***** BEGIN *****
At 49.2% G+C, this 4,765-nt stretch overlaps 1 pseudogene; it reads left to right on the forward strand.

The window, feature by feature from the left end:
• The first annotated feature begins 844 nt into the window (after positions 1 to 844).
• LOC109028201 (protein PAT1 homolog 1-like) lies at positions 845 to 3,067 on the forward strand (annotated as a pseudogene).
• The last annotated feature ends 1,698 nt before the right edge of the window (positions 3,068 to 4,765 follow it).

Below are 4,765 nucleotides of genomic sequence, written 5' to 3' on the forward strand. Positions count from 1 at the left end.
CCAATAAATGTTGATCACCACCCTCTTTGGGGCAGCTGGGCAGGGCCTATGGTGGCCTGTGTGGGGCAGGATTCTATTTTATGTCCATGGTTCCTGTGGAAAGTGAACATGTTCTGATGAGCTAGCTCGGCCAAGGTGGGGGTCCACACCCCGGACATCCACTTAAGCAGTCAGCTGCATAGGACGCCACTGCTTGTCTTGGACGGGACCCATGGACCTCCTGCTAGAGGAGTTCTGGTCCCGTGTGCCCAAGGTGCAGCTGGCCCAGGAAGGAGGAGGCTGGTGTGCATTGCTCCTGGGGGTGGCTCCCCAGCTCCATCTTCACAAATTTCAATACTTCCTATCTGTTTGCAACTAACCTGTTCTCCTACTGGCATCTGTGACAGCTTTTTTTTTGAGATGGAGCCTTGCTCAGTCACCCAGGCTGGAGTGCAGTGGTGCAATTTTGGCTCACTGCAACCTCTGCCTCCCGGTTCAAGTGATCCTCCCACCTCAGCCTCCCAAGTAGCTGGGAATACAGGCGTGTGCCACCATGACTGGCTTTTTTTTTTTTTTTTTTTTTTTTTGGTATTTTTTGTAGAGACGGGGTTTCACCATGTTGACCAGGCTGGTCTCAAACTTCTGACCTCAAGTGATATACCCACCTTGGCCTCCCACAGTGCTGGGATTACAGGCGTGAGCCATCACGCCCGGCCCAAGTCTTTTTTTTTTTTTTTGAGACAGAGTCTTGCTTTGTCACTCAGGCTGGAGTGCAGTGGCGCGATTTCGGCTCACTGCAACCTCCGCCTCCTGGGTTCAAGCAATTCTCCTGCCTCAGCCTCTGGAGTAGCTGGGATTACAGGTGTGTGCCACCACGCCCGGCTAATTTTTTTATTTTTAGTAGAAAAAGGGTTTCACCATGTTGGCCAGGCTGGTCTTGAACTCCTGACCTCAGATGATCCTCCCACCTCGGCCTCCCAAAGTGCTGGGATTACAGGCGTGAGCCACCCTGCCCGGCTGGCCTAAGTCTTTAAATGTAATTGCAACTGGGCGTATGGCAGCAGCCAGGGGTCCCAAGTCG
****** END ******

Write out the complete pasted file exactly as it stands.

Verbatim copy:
At 49.2% G+C, this 4,765-nt stretch overlaps 1 pseudogene; it reads left to right on the forward strand.

The window, feature by feature from the left end:
• The first annotated feature begins 844 nt into the window (after positions 1 to 844).
• LOC109028201 (protein PAT1 homolog 1-like) lies at positions 845 to 3,067 on the forward strand (annotated as a pseudogene).
• The last annotated feature ends 1,698 nt before the right edge of the window (positions 3,068 to 4,765 follow it).

Below are 4,765 nucleotides of genomic sequence, written 5' to 3' on the forward strand. Positions count from 1 at the left end.
CCAATAAATGTTGATCACCACCCTCTTTGGGGCAGCTGGGCAGGGCCTATGGTGGCCTGTGTGGGGCAGGATTCTATTTTATGTCCATGGTTCCTGTGGAAAGTGAACATGTTCTGATGAGCTAGCTCGGCCAAGGTGGGGGTCCACACCCCGGACATCCACTTAAGCAGTCAGCTGCATAGGACGCCACTGCTTGTCTTGGACGGGACCCATGGACCTCCTGCTAGAGGAGTTCTGGTCCCGTGTGCCCAAGGTGCAGCTGGCCCAGGAAGGAGGAGGCTGGTGTGCATTGCTCCTGGGGGTGGCTCCCCAGCTCCATCTTCACAAATTTCAATACTTCCTATCTGTTTGCAACTAACCTGTTCTCCTACTGGCATCTGTGACAGCTTTTTTTTTGAGATGGAGCCTTGCTCAGTCACCCAGGCTGGAGTGCAGTGGTGCAATTTTGGCTCACTGCAACCTCTGCCTCCCGGTTCAAGTGATCCTCCCACCTCAGCCTCCCAAGTAGCTGGGAATACAGGCGTGTGCCACCATGACTGGCTTTTTTTTTTTTTTTTTTTTTTTTTGGTATTTTTTGTAGAGACGGGGTTTCACCATGTTGACCAGGCTGGTCTCAAACTTCTGACCTCAAGTGATATACCCACCTTGGCCTCCCACAGTGCTGGGATTACAGGCGTGAGCCATCACGCCCGGCCCAAGTCTTTTTTTTTTTTTTTGAGACAGAGTCTTGCTTTGTCACTCAGGCTGGAGTGCAGTGGCGCGATTTCGGCTCACTGCAACCTCCGCCTCCTGGGTTCAAGCAATTCTCCTGCCTCAGCCTCTGGAGTAGCTGGGATTACAGGTGTGTGCCACCACGCCCGGCTAATTTTTTTATTTTTAGTAGAAAAAGGGTTTCACCATGTTGGCCAGGCTGGTCTTGAACTCCTGACCTCAGATGATCCTCCCACCTCGGCCTCCCAAAGTGCTGGGATTACAGGCGTGAGCCACCCTGCCCGGCTGGCCTAAGTCTTTAAATGTAATTGCAACTGGGCGTATGGCAGCAGCCAGGGGTCCCAAGTCG